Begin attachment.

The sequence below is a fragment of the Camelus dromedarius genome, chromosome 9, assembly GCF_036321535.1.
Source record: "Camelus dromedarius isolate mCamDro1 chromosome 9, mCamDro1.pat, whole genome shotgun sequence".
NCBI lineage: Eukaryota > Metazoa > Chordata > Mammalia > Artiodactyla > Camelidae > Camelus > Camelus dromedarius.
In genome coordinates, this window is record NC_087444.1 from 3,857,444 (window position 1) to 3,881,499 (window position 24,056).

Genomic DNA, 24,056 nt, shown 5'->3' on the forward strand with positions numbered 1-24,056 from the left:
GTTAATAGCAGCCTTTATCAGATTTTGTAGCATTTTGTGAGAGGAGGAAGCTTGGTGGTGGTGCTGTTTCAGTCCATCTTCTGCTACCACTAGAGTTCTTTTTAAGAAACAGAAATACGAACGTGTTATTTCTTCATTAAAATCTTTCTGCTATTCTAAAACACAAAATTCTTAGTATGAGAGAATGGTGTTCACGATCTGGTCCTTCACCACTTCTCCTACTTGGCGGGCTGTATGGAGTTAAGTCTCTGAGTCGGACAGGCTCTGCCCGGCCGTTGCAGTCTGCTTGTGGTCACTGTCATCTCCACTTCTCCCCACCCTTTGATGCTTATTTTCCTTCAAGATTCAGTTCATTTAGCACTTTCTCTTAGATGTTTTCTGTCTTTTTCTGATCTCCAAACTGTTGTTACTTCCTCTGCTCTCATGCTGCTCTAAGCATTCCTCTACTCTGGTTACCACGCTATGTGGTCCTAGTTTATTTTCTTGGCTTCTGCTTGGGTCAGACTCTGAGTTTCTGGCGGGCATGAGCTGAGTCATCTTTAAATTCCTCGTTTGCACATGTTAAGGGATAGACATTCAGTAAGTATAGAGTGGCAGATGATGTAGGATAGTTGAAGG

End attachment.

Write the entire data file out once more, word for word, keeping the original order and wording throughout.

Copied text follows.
The sequence below is a fragment of the Camelus dromedarius genome, chromosome 9, assembly GCF_036321535.1.
Source record: "Camelus dromedarius isolate mCamDro1 chromosome 9, mCamDro1.pat, whole genome shotgun sequence".
NCBI lineage: Eukaryota > Metazoa > Chordata > Mammalia > Artiodactyla > Camelidae > Camelus > Camelus dromedarius.
In genome coordinates, this window is record NC_087444.1 from 3,857,444 (window position 1) to 3,881,499 (window position 24,056).

Genomic DNA, 24,056 nt, shown 5'->3' on the forward strand with positions numbered 1-24,056 from the left:
GTTAATAGCAGCCTTTATCAGATTTTGTAGCATTTTGTGAGAGGAGGAAGCTTGGTGGTGGTGCTGTTTCAGTCCATCTTCTGCTACCACTAGAGTTCTTTTTAAGAAACAGAAATACGAACGTGTTATTTCTTCATTAAAATCTTTCTGCTATTCTAAAACACAAAATTCTTAGTATGAGAGAATGGTGTTCACGATCTGGTCCTTCACCACTTCTCCTACTTGGCGGGCTGTATGGAGTTAAGTCTCTGAGTCGGACAGGCTCTGCCCGGCCGTTGCAGTCTGCTTGTGGTCACTGTCATCTCCACTTCTCCCCACCCTTTGATGCTTATTTTCCTTCAAGATTCAGTTCATTTAGCACTTTCTCTTAGATGTTTTCTGTCTTTTTCTGATCTCCAAACTGTTGTTACTTCCTCTGCTCTCATGCTGCTCTAAGCATTCCTCTACTCTGGTTACCACGCTATGTGGTCCTAGTTTATTTTCTTGGCTTCTGCTTGGGTCAGACTCTGAGTTTCTGGCGGGCATGAGCTGAGTCATCTTTAAATTCCTCGTTTGCACATGTTAAGGGATAGACATTCAGTAAGTATAGAGTGGCAGATGATGTAGGATAGTTGAAGG